Parametric equations of the form x = cos (at) and y = sin (bt), where a and b are constants , occur in electrical theory. The variables x and y usually represent voltages or currents at time t. The resulting curve is often difficult to sketch, but the graph can be represented on the screen of an oscilloscope when voltages or currents are imposed on the input terminals. These figures are called Lissajous curves; their complicated graphs can also be obtained using computer programs such as X-function used in this project. The investigation will deal with the types of these curves in which a and b are varied. The times will be restricted to t=0 to t = 2 pi.
First, let a = b = 1, so x = cos (t) and y = sin (t).
Here we have a circle with radius 1. Now let's try a = b= 2. That was exactly the same as the graph above. I tried several different integers here as well as fractions, but the graph was always a circle with radius 1. Recall that the coefficient of the whole term is the amplitude of the sine or cosine.
So now let's try a<b, say a=1 and b=2.
It looks like a bowtie! What if a=2 and b=3?
This looks like 2/3 of a bow tie, doesn't it? Let's try a=2 and b=4 and then a=1 and b=4.
The a=2 and b=4 is exactly the same as a=1 with b=2. The same ratio between a and b seems to give the same graph. Now a=1 when b=4 gives us a double bow-tie or we could say 4 loops. Let's try a couple more: say a=1 when b=5 and a=1 when b=8.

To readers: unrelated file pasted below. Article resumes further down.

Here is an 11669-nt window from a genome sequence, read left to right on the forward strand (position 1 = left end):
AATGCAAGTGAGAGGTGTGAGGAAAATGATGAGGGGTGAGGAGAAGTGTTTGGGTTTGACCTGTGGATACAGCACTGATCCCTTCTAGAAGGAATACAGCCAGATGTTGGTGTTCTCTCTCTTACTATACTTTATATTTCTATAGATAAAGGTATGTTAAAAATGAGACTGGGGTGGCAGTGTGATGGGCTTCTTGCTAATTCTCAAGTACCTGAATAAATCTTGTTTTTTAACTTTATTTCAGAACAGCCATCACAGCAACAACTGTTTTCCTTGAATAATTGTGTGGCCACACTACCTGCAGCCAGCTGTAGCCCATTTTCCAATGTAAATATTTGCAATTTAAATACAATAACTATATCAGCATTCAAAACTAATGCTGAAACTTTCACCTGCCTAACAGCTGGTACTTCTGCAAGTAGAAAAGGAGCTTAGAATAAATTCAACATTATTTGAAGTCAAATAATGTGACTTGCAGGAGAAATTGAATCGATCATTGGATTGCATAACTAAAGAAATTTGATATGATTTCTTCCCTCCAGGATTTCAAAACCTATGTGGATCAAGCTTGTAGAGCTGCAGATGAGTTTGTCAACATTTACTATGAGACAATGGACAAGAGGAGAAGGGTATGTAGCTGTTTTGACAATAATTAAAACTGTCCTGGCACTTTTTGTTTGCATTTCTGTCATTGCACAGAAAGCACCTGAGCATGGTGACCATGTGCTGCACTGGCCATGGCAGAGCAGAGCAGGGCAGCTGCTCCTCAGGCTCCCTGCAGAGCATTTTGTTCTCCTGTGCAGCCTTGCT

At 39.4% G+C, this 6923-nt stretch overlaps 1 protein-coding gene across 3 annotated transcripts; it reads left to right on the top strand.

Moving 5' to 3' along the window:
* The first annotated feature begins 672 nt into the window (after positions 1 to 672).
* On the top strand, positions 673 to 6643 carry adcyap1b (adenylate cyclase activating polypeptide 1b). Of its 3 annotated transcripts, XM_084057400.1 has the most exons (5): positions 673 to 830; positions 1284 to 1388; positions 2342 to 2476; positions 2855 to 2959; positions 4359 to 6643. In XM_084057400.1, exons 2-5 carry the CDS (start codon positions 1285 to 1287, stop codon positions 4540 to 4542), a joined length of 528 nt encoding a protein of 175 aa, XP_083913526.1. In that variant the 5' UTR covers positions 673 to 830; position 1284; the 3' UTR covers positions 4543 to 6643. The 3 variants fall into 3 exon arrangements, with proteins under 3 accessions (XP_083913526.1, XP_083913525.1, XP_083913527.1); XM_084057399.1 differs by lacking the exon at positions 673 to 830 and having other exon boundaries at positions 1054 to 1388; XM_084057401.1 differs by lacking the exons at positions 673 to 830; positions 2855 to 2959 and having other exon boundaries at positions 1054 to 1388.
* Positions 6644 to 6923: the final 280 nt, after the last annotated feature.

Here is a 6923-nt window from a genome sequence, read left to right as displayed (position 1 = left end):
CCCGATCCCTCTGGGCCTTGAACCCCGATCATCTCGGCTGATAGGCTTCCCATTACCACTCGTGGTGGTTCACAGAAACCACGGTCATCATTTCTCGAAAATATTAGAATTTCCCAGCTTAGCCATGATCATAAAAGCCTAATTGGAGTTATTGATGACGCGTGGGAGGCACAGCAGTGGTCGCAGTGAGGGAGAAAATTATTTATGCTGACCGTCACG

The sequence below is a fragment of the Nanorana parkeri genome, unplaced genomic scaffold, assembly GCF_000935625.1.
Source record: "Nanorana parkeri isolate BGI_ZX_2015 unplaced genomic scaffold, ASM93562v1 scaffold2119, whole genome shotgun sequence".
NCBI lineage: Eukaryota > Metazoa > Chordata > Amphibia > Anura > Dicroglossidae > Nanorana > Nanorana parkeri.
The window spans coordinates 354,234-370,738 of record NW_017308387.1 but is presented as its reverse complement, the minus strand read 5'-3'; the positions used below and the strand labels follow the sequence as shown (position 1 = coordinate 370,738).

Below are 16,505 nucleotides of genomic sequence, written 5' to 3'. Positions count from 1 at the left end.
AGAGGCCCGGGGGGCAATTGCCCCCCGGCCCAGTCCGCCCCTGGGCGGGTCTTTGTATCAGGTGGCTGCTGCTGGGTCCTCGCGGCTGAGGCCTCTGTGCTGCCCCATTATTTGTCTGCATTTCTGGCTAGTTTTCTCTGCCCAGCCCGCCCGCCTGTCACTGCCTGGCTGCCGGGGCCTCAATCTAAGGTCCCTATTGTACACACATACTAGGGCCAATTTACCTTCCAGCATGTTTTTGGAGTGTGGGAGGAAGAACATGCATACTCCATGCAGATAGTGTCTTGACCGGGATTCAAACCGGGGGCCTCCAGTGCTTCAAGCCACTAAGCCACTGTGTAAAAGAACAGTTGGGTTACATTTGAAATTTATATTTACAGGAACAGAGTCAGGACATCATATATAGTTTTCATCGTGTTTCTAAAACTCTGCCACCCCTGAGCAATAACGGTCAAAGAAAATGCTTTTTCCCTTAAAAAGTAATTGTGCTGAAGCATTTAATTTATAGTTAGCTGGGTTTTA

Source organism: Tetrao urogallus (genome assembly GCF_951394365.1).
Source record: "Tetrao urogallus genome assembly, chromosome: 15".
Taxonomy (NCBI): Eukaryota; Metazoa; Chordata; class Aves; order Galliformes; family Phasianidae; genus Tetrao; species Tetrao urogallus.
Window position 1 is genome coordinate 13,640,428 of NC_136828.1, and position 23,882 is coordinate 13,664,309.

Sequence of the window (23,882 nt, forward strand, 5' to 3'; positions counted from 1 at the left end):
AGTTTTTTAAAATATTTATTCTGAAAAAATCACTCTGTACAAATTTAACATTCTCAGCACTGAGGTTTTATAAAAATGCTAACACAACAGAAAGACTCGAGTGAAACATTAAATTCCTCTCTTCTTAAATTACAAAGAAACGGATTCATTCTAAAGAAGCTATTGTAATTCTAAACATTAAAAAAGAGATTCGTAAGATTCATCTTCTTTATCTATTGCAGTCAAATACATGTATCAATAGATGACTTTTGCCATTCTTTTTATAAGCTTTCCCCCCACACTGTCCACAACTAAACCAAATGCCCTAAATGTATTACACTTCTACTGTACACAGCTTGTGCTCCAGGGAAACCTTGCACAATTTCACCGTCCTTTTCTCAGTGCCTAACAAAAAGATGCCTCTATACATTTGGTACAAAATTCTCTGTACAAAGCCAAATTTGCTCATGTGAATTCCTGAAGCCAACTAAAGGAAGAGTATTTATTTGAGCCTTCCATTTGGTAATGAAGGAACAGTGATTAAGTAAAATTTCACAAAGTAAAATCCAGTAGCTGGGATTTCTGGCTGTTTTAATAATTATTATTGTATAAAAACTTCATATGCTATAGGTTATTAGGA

It certainly appears as if there are the same number of bows as the ratio of b to a.
Now let's see what happens when a>b. We'll start with a=2 when b=1. On top of that we'll graph a=3 when b=2.
With the first we get one loop that is open and with the second 3 closed loops. Notice that these loops are running horizontaly whereas the one's above were vertical. Let's try some more: say a = 5 when b =2 and then a=10 when b=3.
Notice that when the ratio is thirds the loops are not complete and are not symmetrical with the y axis, but when the ratio is halves the loops are complete and are symmetric with the y axis.
These are interesting curves, probably even more so for electricians.
1. Vary the coefficients of the sine and cosine as well as a and b.
2. Solve one of the above equations for x and y by using trigonometric identities and algebraic mainpulations.
3. Let x=sin(at) and y=cos(bt) and see what happens to the graph.